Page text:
Mesh Networking - I originally saw this described in the context of OLPC, but I think the real power is if wireless saturation becomes such that wireless carriers are no longer useful in areas where the average household is within wireless range of the next nearest household.
Google Tablet - What if Google's mission was to proliferate its own ad-hoc infrastructure, and the Google Tablet was a means of doing so? Picture this:
Google patents technology which splits the wireless network device into two virtual devices: One for local wireless communication and one for mesh networking.
The phone operating system version of Google Android can tap into the mesh network.
The Google Android phone could then operate without a wireless carrier.
I’d pay to end my AT&T contract, and I’m only two months into it.
I get a small discount on my AT&T/iPhone service w/ unlimited text messages, and I'm looking at a bill for one month that's around $89. In order to get my wife on a plan:
700 minutes - $69.99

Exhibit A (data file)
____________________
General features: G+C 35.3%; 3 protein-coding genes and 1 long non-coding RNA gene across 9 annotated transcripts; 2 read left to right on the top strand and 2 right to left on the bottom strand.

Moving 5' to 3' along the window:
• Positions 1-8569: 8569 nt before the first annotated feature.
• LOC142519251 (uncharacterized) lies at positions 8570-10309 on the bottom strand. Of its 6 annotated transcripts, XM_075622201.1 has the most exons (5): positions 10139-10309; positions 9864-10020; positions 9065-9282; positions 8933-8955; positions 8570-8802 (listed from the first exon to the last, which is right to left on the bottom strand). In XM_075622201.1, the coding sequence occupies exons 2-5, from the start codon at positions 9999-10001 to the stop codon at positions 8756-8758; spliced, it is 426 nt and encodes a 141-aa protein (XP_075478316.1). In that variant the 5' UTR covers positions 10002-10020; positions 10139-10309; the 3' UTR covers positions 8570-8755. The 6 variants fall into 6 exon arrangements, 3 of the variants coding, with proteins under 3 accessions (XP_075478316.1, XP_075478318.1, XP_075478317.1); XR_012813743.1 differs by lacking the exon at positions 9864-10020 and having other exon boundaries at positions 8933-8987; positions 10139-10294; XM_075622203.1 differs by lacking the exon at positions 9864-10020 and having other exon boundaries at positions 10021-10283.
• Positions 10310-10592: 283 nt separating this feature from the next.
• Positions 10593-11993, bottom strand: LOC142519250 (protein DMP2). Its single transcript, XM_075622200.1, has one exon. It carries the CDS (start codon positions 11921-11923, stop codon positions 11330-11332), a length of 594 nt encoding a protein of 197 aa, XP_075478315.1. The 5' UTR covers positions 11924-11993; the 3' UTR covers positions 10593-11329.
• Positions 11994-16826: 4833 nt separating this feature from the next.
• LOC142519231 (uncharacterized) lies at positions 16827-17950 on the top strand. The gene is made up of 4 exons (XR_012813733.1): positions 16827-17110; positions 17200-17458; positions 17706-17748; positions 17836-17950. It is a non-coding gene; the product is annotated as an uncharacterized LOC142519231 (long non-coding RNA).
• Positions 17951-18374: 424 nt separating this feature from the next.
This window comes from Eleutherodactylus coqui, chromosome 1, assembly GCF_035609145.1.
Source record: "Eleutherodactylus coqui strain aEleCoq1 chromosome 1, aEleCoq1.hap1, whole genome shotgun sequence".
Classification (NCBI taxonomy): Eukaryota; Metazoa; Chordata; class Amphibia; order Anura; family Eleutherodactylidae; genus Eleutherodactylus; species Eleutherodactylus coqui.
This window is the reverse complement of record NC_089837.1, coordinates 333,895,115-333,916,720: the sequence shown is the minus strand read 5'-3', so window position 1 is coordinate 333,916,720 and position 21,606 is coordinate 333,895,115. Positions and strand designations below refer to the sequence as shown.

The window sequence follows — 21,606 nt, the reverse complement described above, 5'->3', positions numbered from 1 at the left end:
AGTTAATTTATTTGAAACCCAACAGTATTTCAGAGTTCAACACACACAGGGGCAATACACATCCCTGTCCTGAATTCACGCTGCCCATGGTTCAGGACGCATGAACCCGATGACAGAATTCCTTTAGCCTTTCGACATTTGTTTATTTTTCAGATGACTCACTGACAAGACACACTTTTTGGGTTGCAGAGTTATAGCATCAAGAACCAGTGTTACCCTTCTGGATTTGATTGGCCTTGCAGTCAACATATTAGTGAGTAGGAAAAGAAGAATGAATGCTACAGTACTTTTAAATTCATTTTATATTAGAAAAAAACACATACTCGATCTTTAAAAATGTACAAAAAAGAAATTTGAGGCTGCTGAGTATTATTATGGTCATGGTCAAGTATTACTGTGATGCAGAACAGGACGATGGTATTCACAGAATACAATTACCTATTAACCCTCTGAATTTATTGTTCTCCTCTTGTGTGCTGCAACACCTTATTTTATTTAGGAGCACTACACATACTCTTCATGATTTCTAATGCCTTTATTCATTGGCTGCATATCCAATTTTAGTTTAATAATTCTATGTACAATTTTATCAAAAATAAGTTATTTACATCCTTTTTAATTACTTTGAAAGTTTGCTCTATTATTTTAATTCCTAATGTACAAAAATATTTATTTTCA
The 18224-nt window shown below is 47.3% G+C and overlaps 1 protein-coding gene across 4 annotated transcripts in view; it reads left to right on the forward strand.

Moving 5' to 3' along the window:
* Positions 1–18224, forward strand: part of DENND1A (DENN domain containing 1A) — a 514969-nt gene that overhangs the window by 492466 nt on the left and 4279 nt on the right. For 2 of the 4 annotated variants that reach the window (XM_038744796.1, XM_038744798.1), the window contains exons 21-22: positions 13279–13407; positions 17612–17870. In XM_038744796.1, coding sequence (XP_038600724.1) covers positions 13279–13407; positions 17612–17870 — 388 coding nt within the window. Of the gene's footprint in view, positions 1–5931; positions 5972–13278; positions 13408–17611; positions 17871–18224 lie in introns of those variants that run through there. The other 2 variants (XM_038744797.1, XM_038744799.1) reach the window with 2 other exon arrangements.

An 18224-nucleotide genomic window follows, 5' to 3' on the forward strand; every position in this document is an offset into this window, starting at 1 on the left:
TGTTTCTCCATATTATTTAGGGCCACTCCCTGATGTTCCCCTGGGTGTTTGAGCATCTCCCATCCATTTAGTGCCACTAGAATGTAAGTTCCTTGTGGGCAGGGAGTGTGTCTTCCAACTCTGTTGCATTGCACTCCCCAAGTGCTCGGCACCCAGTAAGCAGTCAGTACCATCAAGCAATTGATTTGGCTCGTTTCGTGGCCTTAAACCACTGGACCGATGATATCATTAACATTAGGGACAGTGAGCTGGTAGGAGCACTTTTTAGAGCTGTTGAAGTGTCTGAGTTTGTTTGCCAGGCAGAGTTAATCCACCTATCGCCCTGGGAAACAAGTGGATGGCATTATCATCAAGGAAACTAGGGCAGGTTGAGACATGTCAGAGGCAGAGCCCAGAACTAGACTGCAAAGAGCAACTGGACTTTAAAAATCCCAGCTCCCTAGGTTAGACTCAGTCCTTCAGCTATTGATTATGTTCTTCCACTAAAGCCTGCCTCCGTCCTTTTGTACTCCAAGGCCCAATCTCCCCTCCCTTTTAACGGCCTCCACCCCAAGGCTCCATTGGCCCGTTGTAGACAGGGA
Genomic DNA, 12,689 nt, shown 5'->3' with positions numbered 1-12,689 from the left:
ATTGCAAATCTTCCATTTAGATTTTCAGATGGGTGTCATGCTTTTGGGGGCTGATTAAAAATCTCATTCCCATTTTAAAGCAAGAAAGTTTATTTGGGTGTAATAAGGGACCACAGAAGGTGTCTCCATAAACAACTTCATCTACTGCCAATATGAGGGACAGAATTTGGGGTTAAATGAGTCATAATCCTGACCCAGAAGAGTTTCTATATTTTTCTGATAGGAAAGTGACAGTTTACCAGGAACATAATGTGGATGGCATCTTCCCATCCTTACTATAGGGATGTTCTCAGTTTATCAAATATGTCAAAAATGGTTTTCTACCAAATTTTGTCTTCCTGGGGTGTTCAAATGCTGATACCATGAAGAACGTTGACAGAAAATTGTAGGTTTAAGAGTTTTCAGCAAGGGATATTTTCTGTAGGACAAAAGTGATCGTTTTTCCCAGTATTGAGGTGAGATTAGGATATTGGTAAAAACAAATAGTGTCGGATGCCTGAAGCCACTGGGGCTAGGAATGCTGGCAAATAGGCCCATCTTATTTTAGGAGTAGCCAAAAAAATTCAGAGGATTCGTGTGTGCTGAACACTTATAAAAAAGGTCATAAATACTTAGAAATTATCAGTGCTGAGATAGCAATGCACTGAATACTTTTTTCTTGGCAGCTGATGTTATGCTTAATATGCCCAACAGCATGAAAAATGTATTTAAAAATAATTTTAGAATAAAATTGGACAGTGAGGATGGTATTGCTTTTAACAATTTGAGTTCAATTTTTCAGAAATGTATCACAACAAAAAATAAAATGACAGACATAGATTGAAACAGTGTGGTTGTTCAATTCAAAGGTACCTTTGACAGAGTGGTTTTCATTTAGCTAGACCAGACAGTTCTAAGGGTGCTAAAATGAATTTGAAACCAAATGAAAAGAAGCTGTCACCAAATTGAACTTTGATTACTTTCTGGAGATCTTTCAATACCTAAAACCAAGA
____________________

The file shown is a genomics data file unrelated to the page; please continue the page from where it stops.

2 x $30 iPhone data plan - $60
2 x $20 unlimited texting - $40 (I realize that 1500 messages are only $15 each, but if you run over by 100 msgs, that's $20)
That's $170 per month before all the taxes and fees. If another carrier were to offer service, I'd definitely pay the early termination fee as well, and like the commenter, I'm only about 2 months into the contract.
It was a little difficult to get the compass to respond correctly indoors, but you can see the results of pointing in the direction that the restaurants / businesses are below. The camera image is superimposed with the business that are in the direction that the phone is pointing in: